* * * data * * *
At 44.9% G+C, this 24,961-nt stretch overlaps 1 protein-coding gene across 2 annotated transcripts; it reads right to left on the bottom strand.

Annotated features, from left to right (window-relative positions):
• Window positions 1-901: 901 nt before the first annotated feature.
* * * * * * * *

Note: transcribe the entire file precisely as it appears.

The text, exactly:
At 44.9% G+C, this 24,961-nt stretch overlaps 1 protein-coding gene across 2 annotated transcripts; it reads right to left on the bottom strand.

Annotated features, from left to right (window-relative positions):
• Window positions 1-901: 901 nt before the first annotated feature.